A game lacking in clear-cut chances looked to be heading for a penalty shoot-out until Tabea Kemme brought down substitute Lianne Sanderson.
Williams kept her nerve to send goalkeeper Nadine Angerer the wrong way from the spot-kick, despite the attempts of Germany replacement Alexandra Popp to put her off.
The victory was England’s first-ever win over Germany, who had started the tournament as favourites, in a women’s international and it came at the 21st attempt.
England could have gone behind in the first minute were it not for the reactions of keeper Karen Bardsley.
Sara Dabritz supplied an inviting cross and Lena Petermann headed low towards the near post but Bardsley did well to get down and turn the ball around the post.
England’s hopes were ended by an own-goal in the semi-finals and they nearly fell victim to another as Jo Potter and Bardsley got in a mix-up while dealing with a high ball and Steph Houghton made a brilliant acrobatic clearance on the line.
Germany had started the better but the Lionesses had a golden opportunity in the 12th minute as Lucy Bronze crossed towards Houghton on the edge of the six-yard box but the skipper could not get a solid connection and Angerer made a routine save.
England were growing into the game but midway through the half it was Germany who had another chance as Dabritz chested the ball down on the edge of the box and hit a volley which cleared the bar.
The Germans were beginning to have the better of the game but England defended resolutely and Celia Sasic’s attempt to get to a high cross was the best of their chances as the interval approached, with Dabritz also having a shot blocked.
It was England who started the second half the better but Bardsley was required to make another impressive save in the 53rd minute.
Sasic put the cross into the box and Dabritz met it with a volley but the goalkeeper did well to turn the ball around the post.
That chance seemed to spur Germany into action and they began to dominate possession, with Simone Laudehr seeing a header from a corner saved.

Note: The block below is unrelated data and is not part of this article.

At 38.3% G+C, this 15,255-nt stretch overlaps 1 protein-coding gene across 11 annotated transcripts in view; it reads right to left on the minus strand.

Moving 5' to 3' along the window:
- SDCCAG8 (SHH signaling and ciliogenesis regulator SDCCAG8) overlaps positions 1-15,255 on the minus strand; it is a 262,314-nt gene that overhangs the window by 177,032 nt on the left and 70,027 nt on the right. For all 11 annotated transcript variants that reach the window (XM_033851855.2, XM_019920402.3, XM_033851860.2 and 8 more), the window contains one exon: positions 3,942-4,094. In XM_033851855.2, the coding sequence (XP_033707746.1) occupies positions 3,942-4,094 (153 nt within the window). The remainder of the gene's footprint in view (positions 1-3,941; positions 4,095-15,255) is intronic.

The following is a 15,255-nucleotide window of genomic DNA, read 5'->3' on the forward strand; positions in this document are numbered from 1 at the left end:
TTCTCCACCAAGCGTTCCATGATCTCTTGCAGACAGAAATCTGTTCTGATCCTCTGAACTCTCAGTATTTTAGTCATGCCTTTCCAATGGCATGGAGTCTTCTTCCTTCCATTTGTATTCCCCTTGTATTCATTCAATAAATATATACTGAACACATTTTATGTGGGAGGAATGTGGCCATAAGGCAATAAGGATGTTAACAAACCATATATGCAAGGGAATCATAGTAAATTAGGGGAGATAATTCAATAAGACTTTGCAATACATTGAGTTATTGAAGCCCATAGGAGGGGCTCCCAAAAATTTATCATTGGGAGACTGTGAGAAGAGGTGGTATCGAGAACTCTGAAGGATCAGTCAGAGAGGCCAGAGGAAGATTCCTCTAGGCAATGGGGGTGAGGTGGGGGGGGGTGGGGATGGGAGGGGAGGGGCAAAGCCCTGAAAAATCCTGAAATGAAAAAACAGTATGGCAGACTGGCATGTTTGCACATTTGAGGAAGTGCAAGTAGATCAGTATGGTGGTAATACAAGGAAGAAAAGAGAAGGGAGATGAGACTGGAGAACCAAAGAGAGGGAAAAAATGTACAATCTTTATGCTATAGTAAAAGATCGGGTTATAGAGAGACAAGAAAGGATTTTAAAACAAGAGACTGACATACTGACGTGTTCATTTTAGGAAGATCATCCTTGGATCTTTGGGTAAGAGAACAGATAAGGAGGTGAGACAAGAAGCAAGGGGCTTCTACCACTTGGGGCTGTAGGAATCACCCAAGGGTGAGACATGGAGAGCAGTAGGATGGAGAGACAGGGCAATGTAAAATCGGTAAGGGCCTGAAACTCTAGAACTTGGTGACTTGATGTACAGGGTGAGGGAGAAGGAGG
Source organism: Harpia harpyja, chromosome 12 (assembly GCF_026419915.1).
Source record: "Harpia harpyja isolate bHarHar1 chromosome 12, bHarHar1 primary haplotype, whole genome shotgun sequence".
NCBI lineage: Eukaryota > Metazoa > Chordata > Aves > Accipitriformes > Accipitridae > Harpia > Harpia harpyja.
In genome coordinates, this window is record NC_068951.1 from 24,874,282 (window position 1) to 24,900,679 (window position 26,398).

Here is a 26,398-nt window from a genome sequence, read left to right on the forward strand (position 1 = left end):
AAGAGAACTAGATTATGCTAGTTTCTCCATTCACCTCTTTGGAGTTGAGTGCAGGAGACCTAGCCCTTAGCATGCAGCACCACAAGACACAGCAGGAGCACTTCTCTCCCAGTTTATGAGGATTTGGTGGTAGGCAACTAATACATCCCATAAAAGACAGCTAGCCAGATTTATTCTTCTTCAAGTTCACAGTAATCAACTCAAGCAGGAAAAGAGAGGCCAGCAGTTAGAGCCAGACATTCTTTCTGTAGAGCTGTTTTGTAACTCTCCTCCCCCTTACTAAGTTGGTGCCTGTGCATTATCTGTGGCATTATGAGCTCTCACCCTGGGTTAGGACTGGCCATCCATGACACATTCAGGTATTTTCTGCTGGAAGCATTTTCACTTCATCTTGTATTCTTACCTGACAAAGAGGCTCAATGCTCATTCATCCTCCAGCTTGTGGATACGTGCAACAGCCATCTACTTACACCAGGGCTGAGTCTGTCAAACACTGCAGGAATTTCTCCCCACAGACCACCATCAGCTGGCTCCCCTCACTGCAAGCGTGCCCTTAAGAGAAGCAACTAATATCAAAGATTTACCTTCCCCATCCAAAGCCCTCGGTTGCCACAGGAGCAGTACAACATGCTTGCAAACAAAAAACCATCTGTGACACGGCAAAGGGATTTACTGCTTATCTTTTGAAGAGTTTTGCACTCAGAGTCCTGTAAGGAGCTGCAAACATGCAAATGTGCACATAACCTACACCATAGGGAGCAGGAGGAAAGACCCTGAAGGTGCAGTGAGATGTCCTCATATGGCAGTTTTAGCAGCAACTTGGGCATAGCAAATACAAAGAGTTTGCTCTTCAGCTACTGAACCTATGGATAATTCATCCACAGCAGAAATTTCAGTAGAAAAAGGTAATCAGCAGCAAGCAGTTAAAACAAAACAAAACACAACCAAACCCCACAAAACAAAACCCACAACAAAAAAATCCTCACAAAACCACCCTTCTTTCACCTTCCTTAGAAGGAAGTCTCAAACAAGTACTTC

Kemme tried her luck from distance and only just missed the far post as the game approached the final 20 minutes with the two-time champions looking the more likely to score.
But Jill Scott should have handed England the lead with 15 minutes to play when Bronze and Eniola Aluko combined to find her in space in the penalty box but the midfielder delayed her shot and was eventually closed down.
The addition of the pacy Aluko looked to have given England a spark but chances were few and far between with extra-time looming.
Sampson’s side finished regulation time by far the stronger and were swarming all over their opponents but they could not find the goal to avoid extra-time.
The first half of the extra period was typically cagey but Houghton was needed to block away Laudehr’s cross and the midfielder then put a free header wide from the resulting corner.
The game looked like it would be decided from the spot and so it proved just two minutes into the second half of extra-time as Kemme was penalised for holding back Sanderson in the box.
Ri Hyang-ok pointed to the spot and, after some falling out between the players, Williams stepped up and slotted the ball coolly low to the keeper’s right.
Germany applied late pressure, with Bianca Schmidt missing a gilt-edged header to take the game to penalties, but it was England who held their nerve to make history.